While recalls are rarely on this scale they’re an important means of safeguarding consumers from dangerous ‘white goods’, domestic electrical appliances such as tumble dryers, washing machines and fridges. Hence, there has been much anger and surprise at Whirlpool’s decision (it owns the Hotpoint, Indesit and Creda brands), to recommend consumers continue using some dangerous models before they’re repaired.

In contrast London Fire Brigade has recommended customers stop using Hotpoint, Indesit and Creda tumble dryers made between April 2004 and September 2015. Indeed, it is campaigning to make white goods safer.

According to an early day motion tabled in October by Andy Slaughter, Labour MP for Hammersmith, the London Fire Brigade has attended over 2000 incidents since 2011 to tackle fires involving white goods, with an estimated cost to the public purse of over £118 million and “devastating consequences” for those involved.

So what are product recalls?

Product recalls are essentially safety alerts issued by a manufacturer, importer or retailer and can either be issued on a voluntary or compulsory basis by a ‘Market Surveillance Authority’ (MSA), which monitors and enforces legal safety standards on consumer products. In the UK the bulk of this work is undertaken by Trading Standards departments.

When issued on a voluntary basis the manufacturer admits the product is potentially dangerous and that it may present a hazard to consumers. So, as a precautionary measure, they’ll usually recall the product by issuing a recall notice to inform customers of the batch number, product code and model of the item concerned. In most cases, products will either have to be returned to the store or distributor who will organise for the repair or replacement of the item.

If agreement can’t be reached then compulsory measures are taken by Trading Standards, and can include one or more of the following:

  • a ‘ Requirement to Warn’ the public that it may present a hazard when used under certain circumstances;
  • a ‘Requirement to Mark’ the product with a warning that it may present a hazard;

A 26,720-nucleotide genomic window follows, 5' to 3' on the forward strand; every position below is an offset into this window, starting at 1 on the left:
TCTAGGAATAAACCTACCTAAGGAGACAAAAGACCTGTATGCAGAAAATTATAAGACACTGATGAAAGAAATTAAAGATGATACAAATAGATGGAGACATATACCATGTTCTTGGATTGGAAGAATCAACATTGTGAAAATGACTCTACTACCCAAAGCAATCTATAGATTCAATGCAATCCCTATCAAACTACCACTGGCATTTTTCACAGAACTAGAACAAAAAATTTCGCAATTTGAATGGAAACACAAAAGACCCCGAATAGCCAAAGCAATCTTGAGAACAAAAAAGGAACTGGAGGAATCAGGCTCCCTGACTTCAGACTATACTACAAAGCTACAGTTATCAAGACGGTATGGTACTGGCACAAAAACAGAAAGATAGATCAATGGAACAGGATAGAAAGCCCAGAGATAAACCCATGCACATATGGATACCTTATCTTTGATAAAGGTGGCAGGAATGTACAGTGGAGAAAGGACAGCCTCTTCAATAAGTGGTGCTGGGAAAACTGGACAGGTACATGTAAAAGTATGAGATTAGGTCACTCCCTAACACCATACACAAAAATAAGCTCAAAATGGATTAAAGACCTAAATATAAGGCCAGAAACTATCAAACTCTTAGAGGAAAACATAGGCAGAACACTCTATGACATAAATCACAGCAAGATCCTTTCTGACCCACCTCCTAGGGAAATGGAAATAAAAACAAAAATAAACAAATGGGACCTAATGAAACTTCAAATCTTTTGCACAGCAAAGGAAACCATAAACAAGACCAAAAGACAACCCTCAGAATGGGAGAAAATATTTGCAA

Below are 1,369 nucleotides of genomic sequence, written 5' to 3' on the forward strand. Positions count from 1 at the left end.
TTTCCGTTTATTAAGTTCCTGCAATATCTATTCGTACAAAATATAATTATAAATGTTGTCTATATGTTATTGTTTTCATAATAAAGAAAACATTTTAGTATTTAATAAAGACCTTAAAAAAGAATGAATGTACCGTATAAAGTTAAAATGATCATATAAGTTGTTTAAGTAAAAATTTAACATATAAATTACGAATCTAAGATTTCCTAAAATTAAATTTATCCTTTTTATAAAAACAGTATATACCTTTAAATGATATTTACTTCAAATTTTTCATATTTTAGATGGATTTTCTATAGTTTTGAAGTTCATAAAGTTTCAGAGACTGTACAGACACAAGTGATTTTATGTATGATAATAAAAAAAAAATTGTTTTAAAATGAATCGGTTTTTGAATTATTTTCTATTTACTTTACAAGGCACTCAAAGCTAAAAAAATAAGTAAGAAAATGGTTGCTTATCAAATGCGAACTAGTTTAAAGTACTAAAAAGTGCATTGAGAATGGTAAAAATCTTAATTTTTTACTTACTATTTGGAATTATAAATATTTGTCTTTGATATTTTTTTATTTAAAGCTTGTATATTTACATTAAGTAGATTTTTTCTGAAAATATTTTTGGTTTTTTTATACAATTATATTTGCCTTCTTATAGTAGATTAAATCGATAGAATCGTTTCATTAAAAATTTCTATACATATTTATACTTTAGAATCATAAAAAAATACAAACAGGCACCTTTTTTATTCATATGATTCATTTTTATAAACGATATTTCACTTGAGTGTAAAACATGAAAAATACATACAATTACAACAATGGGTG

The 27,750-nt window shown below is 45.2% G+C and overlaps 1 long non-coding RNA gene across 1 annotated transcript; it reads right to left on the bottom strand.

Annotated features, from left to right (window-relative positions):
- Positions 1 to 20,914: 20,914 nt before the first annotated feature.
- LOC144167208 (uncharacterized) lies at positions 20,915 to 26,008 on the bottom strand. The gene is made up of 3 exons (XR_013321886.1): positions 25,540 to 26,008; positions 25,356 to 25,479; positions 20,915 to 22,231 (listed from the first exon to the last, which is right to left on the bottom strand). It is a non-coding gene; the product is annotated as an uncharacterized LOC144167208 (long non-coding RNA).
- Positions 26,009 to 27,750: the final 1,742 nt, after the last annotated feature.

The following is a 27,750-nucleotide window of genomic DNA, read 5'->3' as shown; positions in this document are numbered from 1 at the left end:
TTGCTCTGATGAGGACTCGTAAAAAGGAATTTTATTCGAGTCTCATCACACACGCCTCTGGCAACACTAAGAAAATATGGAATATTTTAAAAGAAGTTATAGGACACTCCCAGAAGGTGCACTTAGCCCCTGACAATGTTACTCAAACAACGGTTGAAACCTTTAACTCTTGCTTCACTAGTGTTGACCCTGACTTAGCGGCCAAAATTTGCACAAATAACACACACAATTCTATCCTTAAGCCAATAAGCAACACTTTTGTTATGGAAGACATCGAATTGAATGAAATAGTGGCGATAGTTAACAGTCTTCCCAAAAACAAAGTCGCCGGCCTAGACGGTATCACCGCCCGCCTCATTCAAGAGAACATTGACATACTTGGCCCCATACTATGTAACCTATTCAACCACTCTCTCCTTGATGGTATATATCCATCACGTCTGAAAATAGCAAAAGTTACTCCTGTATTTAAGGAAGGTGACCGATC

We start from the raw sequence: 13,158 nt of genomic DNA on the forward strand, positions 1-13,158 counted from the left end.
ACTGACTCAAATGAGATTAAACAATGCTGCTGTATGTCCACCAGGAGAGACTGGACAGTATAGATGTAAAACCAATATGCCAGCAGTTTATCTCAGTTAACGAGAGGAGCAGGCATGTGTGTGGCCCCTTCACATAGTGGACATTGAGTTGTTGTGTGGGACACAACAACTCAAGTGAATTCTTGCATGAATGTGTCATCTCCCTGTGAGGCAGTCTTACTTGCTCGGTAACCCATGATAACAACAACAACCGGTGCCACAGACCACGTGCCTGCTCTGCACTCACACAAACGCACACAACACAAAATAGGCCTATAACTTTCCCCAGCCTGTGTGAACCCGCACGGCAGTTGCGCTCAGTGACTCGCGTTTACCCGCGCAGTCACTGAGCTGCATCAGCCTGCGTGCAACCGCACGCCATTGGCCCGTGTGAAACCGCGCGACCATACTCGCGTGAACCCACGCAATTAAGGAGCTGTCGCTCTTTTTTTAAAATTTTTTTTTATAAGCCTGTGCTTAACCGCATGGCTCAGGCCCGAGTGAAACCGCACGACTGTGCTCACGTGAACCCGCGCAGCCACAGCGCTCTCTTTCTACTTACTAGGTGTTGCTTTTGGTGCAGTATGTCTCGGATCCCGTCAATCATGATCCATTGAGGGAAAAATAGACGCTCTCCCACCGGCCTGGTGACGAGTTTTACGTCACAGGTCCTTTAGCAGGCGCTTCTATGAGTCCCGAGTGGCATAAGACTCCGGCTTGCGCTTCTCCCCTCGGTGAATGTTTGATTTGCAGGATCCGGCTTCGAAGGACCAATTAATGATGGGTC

• a ‘Suspension Notice’, which can be issued, temporarily removing the product from sale while safety tests are carried out;
  • a ‘Recall Notice’. This is issued when a product is already on the market and there is reasonable evidence it is dangerous;
  • a ‘Withdrawal Notice’. This is the permanent withdrawal of a dangerous product from the market.

If the product is sold in more than one EU state, the UK authorities must also notify Brussels so that the product can be placed on RAPEX, the European rapid alert system for dangerous products. It ensures that information about dangerous products withdrawn from the market and/or recalled from consumers anywhere in Europe is quickly circulated between Member States and the European Commission, so that appropriate action can be taken everywhere in the EU.

The problem for consumers is that there isn’t any central database where you can go to find out about all the products that have been recalled. According to Gavin Reese, a Partner at law firm RPC: “There are currently over 30 web sites that list product recalls including the Chartered Trading Standards Institute, RAPEX and Electrical Safety First. It is considered that consumers and businesses alike would be much better served if there was a central system that was easy to follow, which enabled both consumers and businesses to know what procedure to follow with recalling a product and what products have been recalled.”

Worryingly,  resources to enforce standards have also been cut: a spokesperson for Electrical Safety First told The Guardian: “We are extremely concerned at the impact of Trading Standard staffing cuts, which we believe will severely impact on consumer safety. It is particularly ironic that this essential service is being decimated – with staff cuts totalling 53% since 2009 – at a time when there have been a host of high-profile product safety scandals, from exploding hover boards to tumble-dryer fires.”

Food recalls

Food recalls are handled by the Food Standards Agency (FSA) in England & Wales
and by Foods Standards Scotland (FSS). In 2015 they were together notified of and
investigated 1,514 foods, feed and environmental contamination incidents across the UK. The four largest contributors to the total number of recorded incidents in 2015 were: Pathogenic micro-organisms, such as salmonella, (18%); allergens (14%), chemical contamination (12%); and residues of veterinary medicinal products (8%).

Meat and meat products (other than poultry) were the most common food type (254 incidents), followed by shellfish (107), fruit and vegetables (97), cereals and bakery products (87) and milk and milk products (70).

If you do injure yourself using a consumer product or become ill from consuming a foodstuff you should contact the seller/manufacturer of the product and notify them of the problem.

You can also contact other agencies responsible as MSAs for the relevant area – such as, Trading Standards, Electrical Safety First or the relevant local authority (in respect of alleged food poisoning) who can carry out their own investigations.

Legal rights